Better treatment is the second part of the solution. “If people are using drugs, they usually have other problems, such as depression or anxiety,” Dr. Cicero says. “And the withdrawal and cravings can be overwhelming. We need more opiate treatment facilities, and we need to lose the stigma. Like all diseases, we need to treat the disease, not the behavior that led to the disease.
“We could save lives,” he adds. “It’s an immediate problem that needs to be dealt with. The whole population is being affected.”
In the meantime, he hopes the June 9 symposium will shine a light on these issues. “There needs to be recognition of the problem,” he says. “We should do everything we can to educate people.”
And, Dr. Cicero says, it’s important that the news media continue reporting on the problem to keep the issue in the spotlight — even if it’s starting to become “old news” and even if it’s disturbing at times.
More about NAHSE
Founded in 1968, the National Association of Health Services Executives (NAHSE) is a non-profit association of minority health care executives. By the close of 2016 the organization was represented by 29 chapters, 57 institutional members and 1,029 individual members nationally. The St. Louis Chapter of NAHSE has a two-pronged mission:
- develop and provide a professional network for under-represented minorities in health services administration
- raise awareness about health disparities and issues in underserved communities
The re-establishment of the St. Louis Chapter in 2011 was spearheaded by professionals representing BJC HealthCare and Washington University School of Medicine. By the end of 2016, the local chapter had grown to 60 individual members and currently has 10 institutional members, including BJC, Barnes-Jewish Hospital, St. Louis Children’s Hospital, WUSM, Missouri Foundation for Health, Myrtle Hilliard Davis Comprehensive Health Center, St. Louis Regional Health Commission, St. Louis Integrated Health Network, Mercy and SSM Health. All St. Louis Chapter institutional members have a senior leader who sits on the chapter senior advisory council.
The St. Louis Chapter holds annual events that bring health care professionals of varying backgrounds, career levels and organizations together to network and discuss health issues that are unique to the region. “We strive to ensure that our programs and actions are aligned with our two-part mission of increasing diversity in health care administration and addressing health disparities in the St. Louis area,” says current chapter president Carmel Hannah, diversity and inclusion manager for the Barnes-Jewish Hospital Center for Diversity and Cultural Competence. “Our health care administration focus is key. We have to be inclusive in terms of race, experience and thought, because health care leaders should represent who they are serving.”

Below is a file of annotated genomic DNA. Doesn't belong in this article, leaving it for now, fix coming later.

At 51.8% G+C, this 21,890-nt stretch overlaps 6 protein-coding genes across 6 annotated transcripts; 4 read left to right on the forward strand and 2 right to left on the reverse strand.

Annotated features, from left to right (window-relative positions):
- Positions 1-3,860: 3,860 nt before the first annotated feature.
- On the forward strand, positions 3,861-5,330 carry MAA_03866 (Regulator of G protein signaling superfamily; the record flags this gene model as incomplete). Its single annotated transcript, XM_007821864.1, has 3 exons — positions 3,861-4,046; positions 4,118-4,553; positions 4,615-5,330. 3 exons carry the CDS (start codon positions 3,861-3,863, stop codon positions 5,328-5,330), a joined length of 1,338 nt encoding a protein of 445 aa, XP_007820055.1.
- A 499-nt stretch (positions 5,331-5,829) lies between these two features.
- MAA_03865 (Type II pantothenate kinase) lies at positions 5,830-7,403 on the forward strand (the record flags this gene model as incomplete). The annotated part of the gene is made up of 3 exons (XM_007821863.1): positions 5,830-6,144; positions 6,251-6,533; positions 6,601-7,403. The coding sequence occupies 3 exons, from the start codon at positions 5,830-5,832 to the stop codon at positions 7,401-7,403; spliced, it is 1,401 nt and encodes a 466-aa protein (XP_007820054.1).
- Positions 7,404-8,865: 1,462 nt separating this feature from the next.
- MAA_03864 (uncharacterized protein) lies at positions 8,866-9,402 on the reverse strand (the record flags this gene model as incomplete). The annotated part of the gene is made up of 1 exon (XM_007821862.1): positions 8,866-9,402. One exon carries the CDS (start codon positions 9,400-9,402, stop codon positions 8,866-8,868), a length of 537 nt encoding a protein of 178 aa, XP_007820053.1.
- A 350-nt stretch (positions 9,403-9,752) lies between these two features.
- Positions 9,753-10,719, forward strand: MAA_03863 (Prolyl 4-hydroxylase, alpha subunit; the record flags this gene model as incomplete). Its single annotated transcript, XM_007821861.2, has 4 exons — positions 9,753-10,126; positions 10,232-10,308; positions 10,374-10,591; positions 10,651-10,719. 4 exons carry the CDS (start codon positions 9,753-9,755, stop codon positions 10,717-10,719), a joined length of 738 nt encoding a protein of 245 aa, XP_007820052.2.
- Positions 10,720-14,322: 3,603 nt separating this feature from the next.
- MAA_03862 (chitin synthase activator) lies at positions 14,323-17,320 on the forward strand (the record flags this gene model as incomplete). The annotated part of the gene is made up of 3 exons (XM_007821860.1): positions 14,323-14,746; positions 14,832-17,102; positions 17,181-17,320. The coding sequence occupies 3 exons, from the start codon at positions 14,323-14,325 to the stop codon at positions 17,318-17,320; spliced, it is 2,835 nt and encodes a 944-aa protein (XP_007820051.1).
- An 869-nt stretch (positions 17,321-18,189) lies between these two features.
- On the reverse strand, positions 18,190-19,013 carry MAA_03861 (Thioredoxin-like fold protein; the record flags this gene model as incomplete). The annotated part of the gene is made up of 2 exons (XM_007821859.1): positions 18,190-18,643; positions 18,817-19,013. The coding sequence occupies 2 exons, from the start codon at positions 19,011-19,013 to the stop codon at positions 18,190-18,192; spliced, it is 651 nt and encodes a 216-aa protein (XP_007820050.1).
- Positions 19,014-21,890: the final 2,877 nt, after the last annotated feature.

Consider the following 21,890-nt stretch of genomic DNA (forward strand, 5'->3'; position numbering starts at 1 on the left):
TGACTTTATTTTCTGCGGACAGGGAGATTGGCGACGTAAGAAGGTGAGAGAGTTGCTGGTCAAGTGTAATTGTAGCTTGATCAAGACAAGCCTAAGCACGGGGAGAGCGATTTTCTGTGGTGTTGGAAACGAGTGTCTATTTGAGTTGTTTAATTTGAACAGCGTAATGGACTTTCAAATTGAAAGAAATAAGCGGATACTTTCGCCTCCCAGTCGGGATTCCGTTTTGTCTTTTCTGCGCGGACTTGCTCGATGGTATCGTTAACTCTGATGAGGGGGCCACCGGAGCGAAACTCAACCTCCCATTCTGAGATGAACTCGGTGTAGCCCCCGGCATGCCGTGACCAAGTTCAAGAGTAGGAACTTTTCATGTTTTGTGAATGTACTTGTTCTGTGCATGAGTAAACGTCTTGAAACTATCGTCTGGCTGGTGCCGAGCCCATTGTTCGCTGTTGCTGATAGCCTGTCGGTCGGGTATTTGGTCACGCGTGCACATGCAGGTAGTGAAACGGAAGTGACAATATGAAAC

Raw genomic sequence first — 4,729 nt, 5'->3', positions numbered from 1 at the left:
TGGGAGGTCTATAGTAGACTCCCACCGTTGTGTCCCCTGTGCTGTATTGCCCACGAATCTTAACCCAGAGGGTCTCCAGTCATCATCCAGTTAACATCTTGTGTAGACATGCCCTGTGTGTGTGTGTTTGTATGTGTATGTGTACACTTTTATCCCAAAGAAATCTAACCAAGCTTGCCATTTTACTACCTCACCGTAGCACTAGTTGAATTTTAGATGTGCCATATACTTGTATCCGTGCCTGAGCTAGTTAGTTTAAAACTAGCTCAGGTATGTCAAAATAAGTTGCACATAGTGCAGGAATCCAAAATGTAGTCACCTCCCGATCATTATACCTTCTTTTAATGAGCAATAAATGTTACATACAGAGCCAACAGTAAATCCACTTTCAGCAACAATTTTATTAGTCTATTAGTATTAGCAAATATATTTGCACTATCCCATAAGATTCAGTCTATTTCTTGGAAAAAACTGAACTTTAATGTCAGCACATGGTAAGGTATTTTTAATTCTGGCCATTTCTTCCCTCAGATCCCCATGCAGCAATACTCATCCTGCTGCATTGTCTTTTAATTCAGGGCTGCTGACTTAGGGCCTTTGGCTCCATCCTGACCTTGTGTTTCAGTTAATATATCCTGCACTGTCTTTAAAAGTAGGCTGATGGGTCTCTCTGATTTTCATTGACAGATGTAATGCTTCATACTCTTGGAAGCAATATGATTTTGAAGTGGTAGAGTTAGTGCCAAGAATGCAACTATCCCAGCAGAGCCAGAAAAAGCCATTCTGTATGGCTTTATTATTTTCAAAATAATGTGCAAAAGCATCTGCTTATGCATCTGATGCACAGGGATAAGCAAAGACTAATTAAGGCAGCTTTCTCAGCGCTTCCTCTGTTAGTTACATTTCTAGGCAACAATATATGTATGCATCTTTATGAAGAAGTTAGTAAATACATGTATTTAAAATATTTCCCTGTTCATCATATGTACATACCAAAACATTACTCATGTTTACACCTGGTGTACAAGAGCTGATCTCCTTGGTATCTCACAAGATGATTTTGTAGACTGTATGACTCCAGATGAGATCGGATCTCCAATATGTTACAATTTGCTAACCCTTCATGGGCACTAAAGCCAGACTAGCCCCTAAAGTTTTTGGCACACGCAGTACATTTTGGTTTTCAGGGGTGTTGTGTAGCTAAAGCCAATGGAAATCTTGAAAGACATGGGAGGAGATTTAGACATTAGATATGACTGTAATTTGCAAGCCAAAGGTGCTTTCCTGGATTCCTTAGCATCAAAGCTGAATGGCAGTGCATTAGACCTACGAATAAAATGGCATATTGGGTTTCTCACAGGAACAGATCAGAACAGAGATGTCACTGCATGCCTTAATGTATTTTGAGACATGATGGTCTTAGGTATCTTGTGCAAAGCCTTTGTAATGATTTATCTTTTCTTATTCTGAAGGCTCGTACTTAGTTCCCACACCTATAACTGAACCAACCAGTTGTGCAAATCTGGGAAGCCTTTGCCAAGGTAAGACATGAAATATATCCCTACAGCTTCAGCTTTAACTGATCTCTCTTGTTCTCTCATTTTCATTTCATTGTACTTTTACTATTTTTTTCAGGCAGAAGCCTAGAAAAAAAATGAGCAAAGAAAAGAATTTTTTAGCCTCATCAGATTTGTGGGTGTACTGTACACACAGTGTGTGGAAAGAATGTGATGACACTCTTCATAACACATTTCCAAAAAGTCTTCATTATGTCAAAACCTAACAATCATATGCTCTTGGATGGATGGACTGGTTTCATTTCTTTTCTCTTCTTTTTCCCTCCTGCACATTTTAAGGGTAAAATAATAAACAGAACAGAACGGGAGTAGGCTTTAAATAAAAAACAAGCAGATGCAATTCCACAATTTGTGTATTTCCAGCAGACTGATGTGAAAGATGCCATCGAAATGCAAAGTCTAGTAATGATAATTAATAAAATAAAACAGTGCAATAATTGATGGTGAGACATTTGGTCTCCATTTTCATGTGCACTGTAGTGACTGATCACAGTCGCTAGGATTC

Some of the chapter’s more prominent annual events are its Health Disparities Symposium, Leadership Symposium, Administrative Fellowship Dinner and Networking socials. “We try to choose topics that everyone’s talking about, but that might need a new perspective,” says Hannah. “We can have an engaging discussion, ask the hard questions — and we hope that people have an open mind and leave with a different understanding of the topic as a whole.
“We also want to connect the conversations and help our audience members with questions such as, ‘How do we move forward?’ or ‘How can I help change this?’” she adds. “It’s important that individuals have a place to start and a way to take action.”
The upcoming Health Disparities Symposium on the opioid epidemic, for example, seeks to address these issues. “It’s time to have this discussion,” Hannah says. “It’s in the papers, it’s on the news. Individuals are taking it all in and wondering, ‘How does this affect me?’ We’re bringing in experts who are doing the work and doing it well.”
Hannah notes that every symposium has been free to attendees, thanks to the support of sponsors such as Washington University School of Medicine and the Missouri Foundation for Health. “We can’t do what we do without the support of our sponsors, our senior advisory council and our institutional members,” she says. “We want to limit barriers so everyone who wants to can attend. We can only do that with sponsors.”
In 2015, the St. Louis Chapter of NAHSE won the Building Block Chapter of the Year Award at the NAHSE National Convention, and to date in 2017, it’s the largest chapter in the nation. Hannah says the chapter has much to be proud of and is continually working to make connections among people.
“We want individuals to feel they have a place here,” she says. “For anyone trying to make a difference, it’s important to look at who’s around you. We surround ourselves with individuals who are just as passionate as we are. It’s a professional organization, but the work we do feels personal.”
To learn more, contact the NAHSE St. Louis Chapter, admin@nahseSTL.com or visit www.nahseSTL.com.